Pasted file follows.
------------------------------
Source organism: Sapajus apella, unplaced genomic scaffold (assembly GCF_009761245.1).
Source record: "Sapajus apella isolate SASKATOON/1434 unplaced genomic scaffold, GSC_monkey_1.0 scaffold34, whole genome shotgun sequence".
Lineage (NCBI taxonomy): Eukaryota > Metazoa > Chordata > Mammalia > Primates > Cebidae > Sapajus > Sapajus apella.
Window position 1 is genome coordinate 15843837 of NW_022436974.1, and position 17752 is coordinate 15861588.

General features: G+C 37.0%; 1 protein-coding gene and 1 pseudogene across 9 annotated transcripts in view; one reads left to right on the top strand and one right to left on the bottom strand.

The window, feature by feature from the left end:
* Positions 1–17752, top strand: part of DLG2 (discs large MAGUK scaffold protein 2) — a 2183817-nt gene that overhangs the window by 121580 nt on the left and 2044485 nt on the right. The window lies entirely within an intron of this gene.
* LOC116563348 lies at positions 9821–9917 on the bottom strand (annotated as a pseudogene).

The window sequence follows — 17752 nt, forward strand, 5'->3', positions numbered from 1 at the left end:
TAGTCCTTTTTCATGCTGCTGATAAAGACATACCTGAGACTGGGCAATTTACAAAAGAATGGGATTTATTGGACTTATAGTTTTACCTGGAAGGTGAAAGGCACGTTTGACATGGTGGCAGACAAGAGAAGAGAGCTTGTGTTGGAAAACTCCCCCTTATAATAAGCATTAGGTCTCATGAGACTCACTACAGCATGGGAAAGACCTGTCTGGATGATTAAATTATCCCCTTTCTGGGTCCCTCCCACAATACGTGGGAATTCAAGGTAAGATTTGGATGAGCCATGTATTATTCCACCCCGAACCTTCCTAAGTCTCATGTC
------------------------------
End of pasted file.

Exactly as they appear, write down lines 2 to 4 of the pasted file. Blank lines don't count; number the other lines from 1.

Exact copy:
Source record: "Sapajus apella isolate SASKATOON/1434 unplaced genomic scaffold, GSC_monkey_1.0 scaffold34, whole genome shotgun sequence".
Lineage (NCBI taxonomy): Eukaryota > Metazoa > Chordata > Mammalia > Primates > Cebidae > Sapajus > Sapajus apella.
Window position 1 is genome coordinate 15843837 of NW_022436974.1, and position 17752 is coordinate 15861588.